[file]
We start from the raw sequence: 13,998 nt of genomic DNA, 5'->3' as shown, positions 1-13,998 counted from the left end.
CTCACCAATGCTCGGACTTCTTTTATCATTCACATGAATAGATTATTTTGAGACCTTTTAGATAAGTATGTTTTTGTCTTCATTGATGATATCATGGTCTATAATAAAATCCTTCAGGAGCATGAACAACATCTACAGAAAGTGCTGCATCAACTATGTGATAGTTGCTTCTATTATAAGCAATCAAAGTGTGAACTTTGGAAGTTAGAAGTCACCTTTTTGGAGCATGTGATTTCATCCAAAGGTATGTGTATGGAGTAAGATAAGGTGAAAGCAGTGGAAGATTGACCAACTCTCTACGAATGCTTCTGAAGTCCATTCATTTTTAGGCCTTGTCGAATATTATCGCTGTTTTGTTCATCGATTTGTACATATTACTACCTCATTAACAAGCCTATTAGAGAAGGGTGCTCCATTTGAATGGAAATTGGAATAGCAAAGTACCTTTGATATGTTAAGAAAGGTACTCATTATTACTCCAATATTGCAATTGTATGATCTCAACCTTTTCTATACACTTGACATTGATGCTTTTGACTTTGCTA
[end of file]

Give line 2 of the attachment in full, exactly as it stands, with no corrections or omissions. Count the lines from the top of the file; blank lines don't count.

CTCACCAATGCTCGGACTTCTTTTATCATTCACATGAATAGATTATTTTGAGACCTTTTAGATAAGTATGTTTTTGTCTTCATTGATGATATCATGGTCTATAATAAAATCCTTCAGGAGCATGAACAACATCTACAGAAAGTGCTGCATCAACTATGTGATAGTTGCTTCTATTATAAGCAATCAAAGTGTGAACTTTGGAAGTTAGAAGTCACCTTTTTGGAGCATGTGATTTCATCCAAAGGTATGTGTATGGAGTAAGATAAGGTGAAAGCAGTGGAAGATTGACCAACTCTCTACGAATGCTTCTGAAGTCCATTCATTTTTAGGCCTTGTCGAATATTATCGCTGTTTTGTTCATCGATTTGTACATATTACTACCTCATTAACAAGCCTATTAGAGAAGGGTGCTCCATTTGAATGGAAATTGGAATAGCAAAGTACCTTTGATATGTTAAGAAAGGTACTCATTATTACTCCAATATTGCAATTGTATGATCTCAACCTTTTCTATACACTTGACATTGATGCTTTTGACTTTGCTA